Report of main proceedings for 13 November 2017
Fiji / Bonn Climate Change Conference - November 2017
The Fiji / Bonn Climate Change Conference continued on Monday. Informal consultations and contact groups under the COP, CMP, APA, SBSTA, and SBI convened throughout the day.
MATTERS RELATING TO FINANCE: Long-term Climate Finance (LTF): In informal consultations, Co-Facilitator Georg Børsting invited views on a five-page draft COP decision on LTF, focused on: whether all views are reflected; any concerns; and areas for streamlining.
Developing countries stressed the SCF’s LTF in-session workshop reports and biennial assessments and overviews of climate finance flows as the sole inputs to the high-level ministerial dialogues. Many developed countries cautioned against “cherry-picking” from these inputs and also called for removing paragraphs referring to assistance to developing countries’ NDC-related needs, noting this is beyond the scope of LTF and prejudges APA discussions.
On a paragraph on the COP 22 President’s note on the second biennial high-level ministerial dialogue, many highlighted reservations, including related to referencing an annex attached to the note.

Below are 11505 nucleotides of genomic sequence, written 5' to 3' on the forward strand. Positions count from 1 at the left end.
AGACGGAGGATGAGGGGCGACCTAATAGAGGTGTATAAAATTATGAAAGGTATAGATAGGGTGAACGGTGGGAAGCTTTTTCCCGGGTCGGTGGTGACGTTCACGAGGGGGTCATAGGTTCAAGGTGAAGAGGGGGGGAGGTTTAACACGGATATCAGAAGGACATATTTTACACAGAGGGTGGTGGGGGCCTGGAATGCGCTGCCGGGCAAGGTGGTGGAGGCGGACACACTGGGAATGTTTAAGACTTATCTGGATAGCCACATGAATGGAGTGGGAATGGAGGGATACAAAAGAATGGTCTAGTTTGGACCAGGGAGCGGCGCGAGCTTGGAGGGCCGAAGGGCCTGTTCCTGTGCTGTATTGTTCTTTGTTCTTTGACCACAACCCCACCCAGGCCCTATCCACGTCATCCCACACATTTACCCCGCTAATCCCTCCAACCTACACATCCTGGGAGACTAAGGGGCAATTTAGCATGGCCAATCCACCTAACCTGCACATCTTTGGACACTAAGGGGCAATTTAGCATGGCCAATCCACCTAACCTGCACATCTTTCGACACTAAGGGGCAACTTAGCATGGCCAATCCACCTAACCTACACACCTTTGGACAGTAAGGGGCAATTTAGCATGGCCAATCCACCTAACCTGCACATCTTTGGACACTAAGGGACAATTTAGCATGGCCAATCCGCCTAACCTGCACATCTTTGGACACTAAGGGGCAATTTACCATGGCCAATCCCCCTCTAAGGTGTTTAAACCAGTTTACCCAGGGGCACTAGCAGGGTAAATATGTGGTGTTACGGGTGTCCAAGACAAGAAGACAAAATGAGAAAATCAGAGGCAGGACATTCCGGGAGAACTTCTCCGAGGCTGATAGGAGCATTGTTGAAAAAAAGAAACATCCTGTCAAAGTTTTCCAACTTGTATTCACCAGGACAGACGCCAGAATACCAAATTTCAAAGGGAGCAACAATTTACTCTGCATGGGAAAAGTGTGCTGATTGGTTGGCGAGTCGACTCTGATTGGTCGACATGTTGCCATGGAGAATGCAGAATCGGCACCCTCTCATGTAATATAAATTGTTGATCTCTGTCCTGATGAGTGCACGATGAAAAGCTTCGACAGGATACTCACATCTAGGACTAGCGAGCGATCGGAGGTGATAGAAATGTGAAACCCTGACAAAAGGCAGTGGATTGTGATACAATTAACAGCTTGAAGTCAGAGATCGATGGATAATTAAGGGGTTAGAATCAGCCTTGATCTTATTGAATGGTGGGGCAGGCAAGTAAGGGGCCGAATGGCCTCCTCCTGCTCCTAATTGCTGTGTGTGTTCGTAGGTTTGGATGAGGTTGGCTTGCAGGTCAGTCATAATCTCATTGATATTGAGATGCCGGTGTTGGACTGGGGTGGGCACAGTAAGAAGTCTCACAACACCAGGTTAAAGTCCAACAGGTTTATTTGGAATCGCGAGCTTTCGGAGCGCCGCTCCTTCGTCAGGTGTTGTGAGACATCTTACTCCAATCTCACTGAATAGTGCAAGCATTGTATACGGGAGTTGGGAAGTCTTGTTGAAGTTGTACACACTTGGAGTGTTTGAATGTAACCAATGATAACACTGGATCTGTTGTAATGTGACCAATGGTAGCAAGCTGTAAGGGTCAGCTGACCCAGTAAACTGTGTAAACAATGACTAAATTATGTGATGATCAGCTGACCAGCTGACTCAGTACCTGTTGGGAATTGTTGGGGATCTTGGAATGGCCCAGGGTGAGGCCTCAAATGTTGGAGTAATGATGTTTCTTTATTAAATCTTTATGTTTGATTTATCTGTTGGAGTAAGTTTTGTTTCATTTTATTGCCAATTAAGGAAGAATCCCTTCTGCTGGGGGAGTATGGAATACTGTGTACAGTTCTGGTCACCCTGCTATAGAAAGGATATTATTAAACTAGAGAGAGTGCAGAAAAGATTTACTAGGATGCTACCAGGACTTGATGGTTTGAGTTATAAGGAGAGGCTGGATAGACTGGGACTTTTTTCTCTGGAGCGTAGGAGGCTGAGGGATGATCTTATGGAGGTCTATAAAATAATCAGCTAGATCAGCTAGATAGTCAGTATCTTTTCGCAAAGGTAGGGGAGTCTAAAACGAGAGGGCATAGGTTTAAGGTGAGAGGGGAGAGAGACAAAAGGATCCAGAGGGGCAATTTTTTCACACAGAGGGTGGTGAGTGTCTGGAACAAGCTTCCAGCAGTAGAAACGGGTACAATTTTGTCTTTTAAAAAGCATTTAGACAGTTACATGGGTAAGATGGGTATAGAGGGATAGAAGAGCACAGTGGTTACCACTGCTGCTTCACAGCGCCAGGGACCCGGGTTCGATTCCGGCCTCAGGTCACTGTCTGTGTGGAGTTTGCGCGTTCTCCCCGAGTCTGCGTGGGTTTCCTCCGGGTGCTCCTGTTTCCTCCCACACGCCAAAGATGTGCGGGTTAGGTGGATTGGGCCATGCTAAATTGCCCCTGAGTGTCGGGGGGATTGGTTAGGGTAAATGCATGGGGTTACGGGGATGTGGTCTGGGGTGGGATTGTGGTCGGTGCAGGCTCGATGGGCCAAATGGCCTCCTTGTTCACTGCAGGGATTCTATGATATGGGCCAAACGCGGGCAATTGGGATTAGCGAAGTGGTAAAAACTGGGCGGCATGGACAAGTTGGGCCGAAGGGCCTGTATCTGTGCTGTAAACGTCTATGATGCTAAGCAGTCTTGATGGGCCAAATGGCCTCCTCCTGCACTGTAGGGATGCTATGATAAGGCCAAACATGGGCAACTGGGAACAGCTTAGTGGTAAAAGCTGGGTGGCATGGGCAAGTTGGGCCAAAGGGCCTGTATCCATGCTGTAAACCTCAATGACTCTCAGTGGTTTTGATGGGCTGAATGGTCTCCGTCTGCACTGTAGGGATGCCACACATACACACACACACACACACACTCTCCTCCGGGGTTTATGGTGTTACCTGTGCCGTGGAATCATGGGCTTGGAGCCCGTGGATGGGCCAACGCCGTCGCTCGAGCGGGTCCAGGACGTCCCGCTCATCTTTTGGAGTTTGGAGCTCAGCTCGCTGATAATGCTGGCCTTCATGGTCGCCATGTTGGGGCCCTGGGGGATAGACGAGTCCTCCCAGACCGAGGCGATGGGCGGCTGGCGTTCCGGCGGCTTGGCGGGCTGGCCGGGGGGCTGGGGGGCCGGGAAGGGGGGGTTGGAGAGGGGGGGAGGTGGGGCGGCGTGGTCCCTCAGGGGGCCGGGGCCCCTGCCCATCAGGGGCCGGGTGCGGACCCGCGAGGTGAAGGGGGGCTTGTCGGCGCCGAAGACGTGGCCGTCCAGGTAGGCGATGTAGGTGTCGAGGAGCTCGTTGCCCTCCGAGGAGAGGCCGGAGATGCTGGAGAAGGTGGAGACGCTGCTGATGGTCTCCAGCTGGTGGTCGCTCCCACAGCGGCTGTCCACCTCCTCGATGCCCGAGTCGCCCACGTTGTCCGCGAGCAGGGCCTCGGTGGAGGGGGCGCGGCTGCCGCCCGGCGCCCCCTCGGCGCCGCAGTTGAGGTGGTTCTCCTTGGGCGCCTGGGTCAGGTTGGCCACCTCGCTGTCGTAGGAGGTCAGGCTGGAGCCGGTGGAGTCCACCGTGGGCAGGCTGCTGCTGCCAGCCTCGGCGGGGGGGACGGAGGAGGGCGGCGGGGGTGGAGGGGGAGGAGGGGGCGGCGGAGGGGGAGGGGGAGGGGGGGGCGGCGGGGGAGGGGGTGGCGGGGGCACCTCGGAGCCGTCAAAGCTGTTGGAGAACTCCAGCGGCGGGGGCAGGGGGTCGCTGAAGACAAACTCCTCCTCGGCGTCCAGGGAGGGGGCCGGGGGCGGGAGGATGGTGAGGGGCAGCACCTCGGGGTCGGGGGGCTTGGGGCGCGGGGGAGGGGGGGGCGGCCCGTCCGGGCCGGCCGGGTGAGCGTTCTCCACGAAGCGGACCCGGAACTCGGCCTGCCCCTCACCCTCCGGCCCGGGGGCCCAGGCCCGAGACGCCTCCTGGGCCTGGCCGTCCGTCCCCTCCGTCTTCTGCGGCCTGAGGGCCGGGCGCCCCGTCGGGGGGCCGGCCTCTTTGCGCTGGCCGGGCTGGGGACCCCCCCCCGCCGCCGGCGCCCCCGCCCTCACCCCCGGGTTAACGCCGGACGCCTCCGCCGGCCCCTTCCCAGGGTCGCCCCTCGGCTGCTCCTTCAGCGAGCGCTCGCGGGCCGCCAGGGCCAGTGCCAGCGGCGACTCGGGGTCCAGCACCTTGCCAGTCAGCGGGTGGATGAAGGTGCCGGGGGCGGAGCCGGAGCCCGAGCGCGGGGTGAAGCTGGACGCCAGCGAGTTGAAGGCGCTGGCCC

Parties also shared views on paragraphs on, inter alia: referring to the US$100 billion goal; biennial reports, with many noting this was outside the scope of LTF; and whether to give guidance to the incoming COP Presidency on the topic of the next high-level ministerial dialogue.
Informal consultations will continue.
FURTHER GUIDANCE IN RELATION TO THE MITIGATION SECTION OF DECISION 1/CP.21: In informal consultations, Co-Facilitator Sin Liang Cheah (Singapore) presented a 180-page “preliminary material” document. While conveying concerns on the length of the document, but noting that it included several caveats to take into account parties’ concerns, he expressed hope that the document would enable parties to start substantive negotiations at SB 48.